A Song in the Front Yard
I’ve stayed in the front yard all my life.
I want a peek at the back
Where it’s rough and untended and hungry weed grows.
A girl gets sick of a rose.
I want to go in the back yard now
And maybe down the alley,
To where the charity children play.
I want a good time today.
They do some wonderful things.
They have some wonderful fun.
My mother sneers, but I say it’s fine
How they don’t have to go in at quarter to nine.
My mother, she tells me that Johnnie Mae
Will grow up to be a bad woman.
That George’ll be taken to Jail soon or late
(On account of last winter he sold our back gate).
But I say it’s fine. Honest, I do.
And I’d like to be a bad woman, too,
And wear the brave stockings of night-black lace
And strut down the streets with paint on my face.
—Gwendolyn Brooks, from Selected Poems (1963)
We end our Gwendolyn Brooks weekend with “A Song in the Front Yard.” Following the theme of the last two days, the speaker of this poem, a sheltered child, sees what she thinks is greener grass on the other side and wants to go there. The “back yard” or the “alley” could represent the other side of the train tracks, the rougher side of town, the bad neighborhood. She’s curious; she sees the children there having more fun, doing what they want, but her mother keeps her in the “front yard” where she’s protected and not influenced by those no good kids with no home training—because either their parents don’t care, are as young as they are, or just aren’t around, leaving the task of raising the children to the grandparents—who have no future but prison (George) or prostitution (Johnnie Mae).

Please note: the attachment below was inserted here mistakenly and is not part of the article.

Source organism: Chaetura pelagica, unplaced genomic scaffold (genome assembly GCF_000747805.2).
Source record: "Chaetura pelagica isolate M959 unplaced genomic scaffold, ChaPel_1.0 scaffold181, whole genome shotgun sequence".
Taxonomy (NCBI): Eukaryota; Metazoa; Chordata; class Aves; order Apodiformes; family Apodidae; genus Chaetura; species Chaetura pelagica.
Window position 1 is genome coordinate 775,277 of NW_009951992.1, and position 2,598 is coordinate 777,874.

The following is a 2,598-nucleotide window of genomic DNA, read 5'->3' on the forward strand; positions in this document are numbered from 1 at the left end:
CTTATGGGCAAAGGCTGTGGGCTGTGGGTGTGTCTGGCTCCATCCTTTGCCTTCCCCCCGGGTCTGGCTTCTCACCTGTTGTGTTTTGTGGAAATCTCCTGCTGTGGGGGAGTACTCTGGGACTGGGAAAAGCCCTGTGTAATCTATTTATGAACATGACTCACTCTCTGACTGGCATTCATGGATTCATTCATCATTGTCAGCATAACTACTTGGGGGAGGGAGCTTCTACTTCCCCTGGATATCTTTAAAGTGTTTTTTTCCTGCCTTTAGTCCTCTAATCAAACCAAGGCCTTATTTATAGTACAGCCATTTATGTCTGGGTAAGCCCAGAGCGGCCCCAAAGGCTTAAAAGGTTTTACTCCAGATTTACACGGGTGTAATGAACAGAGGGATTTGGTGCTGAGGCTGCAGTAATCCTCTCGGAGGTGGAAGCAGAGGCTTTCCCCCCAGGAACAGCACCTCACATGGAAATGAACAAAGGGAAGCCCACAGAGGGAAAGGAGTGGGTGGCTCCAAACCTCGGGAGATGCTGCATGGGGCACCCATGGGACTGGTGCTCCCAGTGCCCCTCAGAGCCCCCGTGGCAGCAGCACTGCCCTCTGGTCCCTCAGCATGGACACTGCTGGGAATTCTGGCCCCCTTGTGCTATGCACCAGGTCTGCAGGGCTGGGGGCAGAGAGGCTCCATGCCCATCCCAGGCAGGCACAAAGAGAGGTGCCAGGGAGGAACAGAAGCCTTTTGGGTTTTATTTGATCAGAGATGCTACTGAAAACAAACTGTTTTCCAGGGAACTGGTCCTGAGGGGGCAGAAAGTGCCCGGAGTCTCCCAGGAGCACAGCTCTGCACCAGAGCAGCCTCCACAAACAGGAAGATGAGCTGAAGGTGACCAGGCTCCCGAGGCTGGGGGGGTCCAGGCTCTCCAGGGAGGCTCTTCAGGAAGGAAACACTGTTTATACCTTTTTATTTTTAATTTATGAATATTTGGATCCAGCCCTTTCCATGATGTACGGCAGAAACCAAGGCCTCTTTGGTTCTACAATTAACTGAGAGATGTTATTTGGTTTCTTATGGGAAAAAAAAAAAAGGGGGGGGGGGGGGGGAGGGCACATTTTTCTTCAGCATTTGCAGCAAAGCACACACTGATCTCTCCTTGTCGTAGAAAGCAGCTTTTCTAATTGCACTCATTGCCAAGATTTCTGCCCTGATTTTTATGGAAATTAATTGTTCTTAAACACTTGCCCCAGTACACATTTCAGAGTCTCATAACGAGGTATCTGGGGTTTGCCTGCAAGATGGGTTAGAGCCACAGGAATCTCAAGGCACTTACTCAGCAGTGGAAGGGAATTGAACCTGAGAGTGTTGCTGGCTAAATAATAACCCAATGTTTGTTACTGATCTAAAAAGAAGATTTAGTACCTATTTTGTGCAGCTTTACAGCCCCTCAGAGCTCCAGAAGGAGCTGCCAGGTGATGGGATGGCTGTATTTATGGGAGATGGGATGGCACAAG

I love this poem because it embraces the innocent child’s voice so effortlessly. Children are notorious for wanting the very things their parent forbid them from having. “But all the other kids are doing it,” I can hear her whine, “and Johnnie Mae looks so pretty.” It’s only natural that they look at other children doing something they’re not allowed to do and automatically think that it’s cool. “Why not?” they cry, “it doesn’t look so bad.”
Brooks balances out the child’s “song” with the inclusion of the mother’s rational thinking. With age, she’s old enough to understand. She sees the path the other children are running toward, and she wants to save her own child from that. This mother reminds me so much of my own, who wouldn’t let us go to certain parks by ourselves, or play with certain kids in our neighborhood, or stay outside past the time the streetlights came one. At the time, I just thought she was being overprotective and too strict.
Years later, those kids I wanted so desperately to play with don’t have careers; they aren’t working, or if they are, they’re working low-wage jobs because they didn’t go to college. Their priorities are messed up because they live beyond their means. Most of those boys are in jail, and those girls have kids of their own with deadbeat dads, cursed to follow the same fate as their parents. Maybe they’re happy with the paths they chose, but boy, mama sure does know best.
For today’s BlaPoWriMo prompt, write a song from the front yard. What does the child see that she just has to have? What makes it dangerous? Who is the voice of reason that saves her from a life of poor decisions and a permanent residence in the unkempt “back yard”?